Many years ago I was working for a local print newspaper and was very excited to be sent to a nearby heritage railway centre to learn how to drive a steam engine. My eldest was mad about Thomas the Tank Engine and I thought he would be thrilled to watch Mummy in the cab of a similar engine.
My husband brought him and his younger brother along to the site and when the time came for me to put the theory teaching into practice they positioned themselves on a nice grassy bank to watch me take the engine up and down the track.
Turns out those movies where someone jumps aboard a train and immediately starts controlling it are rubbish. It's quite a complex series of controls and there is much shovelling to do. It's hot and dirty and hard work.
When I took a breather to let the other pupil take their turn with the instructor I keenly looked out for my (then) little family and was delighted to see my husband waving madly at me. We went up and down the short track a few times before I realised he was gesturing to our eldest and frantically indicating there was an issue with him.
As soon as possible I rushed to see what the problem was and was horrified to see my baby's face swollen up so much his eyes were sealed shut. Turns out he has extreme hay fever and the lovely grassy bank could quite literally have been the death of him.
And so started years of being super careful during what turned out to be a very long hay fever season for him, starting in March. Luckily we only had one other severe reaction when we took him camping and discovered the hard way that he's allergic to bluebells and silver birch tress, both of which were abundant in our camping spot. We had to take him straight home from the hospital as the. doctor said even takin him back to pick up our tent could prove fatal.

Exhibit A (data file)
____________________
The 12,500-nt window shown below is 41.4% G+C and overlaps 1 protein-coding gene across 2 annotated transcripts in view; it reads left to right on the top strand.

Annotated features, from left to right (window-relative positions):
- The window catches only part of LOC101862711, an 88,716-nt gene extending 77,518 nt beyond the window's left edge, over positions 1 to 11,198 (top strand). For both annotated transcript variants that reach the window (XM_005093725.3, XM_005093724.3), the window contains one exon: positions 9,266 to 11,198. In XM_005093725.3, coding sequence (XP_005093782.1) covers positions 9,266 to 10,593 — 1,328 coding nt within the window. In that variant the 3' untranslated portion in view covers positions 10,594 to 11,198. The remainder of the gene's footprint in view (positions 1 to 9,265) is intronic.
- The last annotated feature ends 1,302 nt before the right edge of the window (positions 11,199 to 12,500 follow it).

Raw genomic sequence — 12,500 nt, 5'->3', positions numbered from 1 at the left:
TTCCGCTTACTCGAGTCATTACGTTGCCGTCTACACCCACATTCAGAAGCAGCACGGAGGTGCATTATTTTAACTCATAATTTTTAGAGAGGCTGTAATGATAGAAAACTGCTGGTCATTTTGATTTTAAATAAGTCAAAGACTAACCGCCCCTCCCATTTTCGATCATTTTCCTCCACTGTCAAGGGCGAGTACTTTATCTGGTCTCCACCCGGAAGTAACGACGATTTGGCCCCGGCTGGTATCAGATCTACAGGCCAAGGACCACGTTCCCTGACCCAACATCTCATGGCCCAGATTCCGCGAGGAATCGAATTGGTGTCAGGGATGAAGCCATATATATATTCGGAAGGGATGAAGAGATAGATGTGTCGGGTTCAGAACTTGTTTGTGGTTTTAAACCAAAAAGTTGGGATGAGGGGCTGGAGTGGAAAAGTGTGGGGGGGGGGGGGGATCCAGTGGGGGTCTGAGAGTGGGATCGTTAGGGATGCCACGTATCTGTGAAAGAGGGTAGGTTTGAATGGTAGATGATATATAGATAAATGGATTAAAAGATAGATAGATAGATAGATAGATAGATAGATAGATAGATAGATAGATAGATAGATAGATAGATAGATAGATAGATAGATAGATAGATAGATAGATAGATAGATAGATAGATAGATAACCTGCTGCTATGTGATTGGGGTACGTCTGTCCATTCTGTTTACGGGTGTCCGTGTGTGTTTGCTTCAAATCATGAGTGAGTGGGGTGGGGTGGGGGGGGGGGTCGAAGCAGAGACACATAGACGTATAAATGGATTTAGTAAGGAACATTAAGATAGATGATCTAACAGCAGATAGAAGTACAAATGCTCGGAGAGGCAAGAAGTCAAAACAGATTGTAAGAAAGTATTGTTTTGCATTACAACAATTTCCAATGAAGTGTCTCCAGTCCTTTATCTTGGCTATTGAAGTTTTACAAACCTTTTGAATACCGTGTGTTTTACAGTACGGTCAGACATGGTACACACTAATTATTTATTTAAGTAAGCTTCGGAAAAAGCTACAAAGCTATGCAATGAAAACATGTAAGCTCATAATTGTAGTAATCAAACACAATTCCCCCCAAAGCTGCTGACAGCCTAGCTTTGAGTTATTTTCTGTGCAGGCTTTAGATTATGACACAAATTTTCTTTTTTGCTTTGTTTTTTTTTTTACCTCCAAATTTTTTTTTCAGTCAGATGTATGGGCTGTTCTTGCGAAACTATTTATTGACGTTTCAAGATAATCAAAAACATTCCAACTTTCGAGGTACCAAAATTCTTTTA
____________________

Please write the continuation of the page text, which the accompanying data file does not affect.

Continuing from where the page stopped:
So. No windows open in our house, certainly not at the beginning and end of the day when pollen rises and falls. No picnics in the bluebell woods very close to us. We laid a towel over his pillow every morning and carefully folded it and washed it every day as pollen on his pillow would bring him out in hives. Lots of drugs of course and what small child does not love eye drops and nasal sprays? So that was fun.
We got used to taking lots of showers and removing clothing after a day out to try and avoid bringing pollen into the house. For his year 6 residential we had to have an action plan to keep him safe and even now if I see him (aged 28 and a dad himself) rubbing his eyes I urge him to take his tablets. He lives on the coast now which helps, and since he doesn't live with us any more I can enjoy bluebell season in the nearby forest.
If I had known about air purifiers life would have been a lot easier and less stressful as a good purifier can clean the air removing pollen as well as other contaminants including cigarette smoke, dust, pet allergens and even viruses and bacteria.
Did you know that just a teaspoon of dust in your bedroom can contain around 1000 dust mites and eeew, around 250,000 teeny tiny mite droppings. Yep. During your dreams you are inhaling mite poop. It's enough to give you nightmares.
You can pick up Clean Air Systems for under £100 (for rooms up to 20m² which is a small price to pay for a good night's sleep or a comfort in your home or office. And if you have any kind of respiratory condition like my husband who has Pulmonary Fibrosis and struggles to catch his breathe at times, a small investment in a quality air purifier could definitely mean you can enjoy a happier, healthier life.
PS: the engine pictured is just a stock pic - sadly I gained my locomotive licence back in the days before digital pics and my husband was too busy trying to attract my attention to take any film images!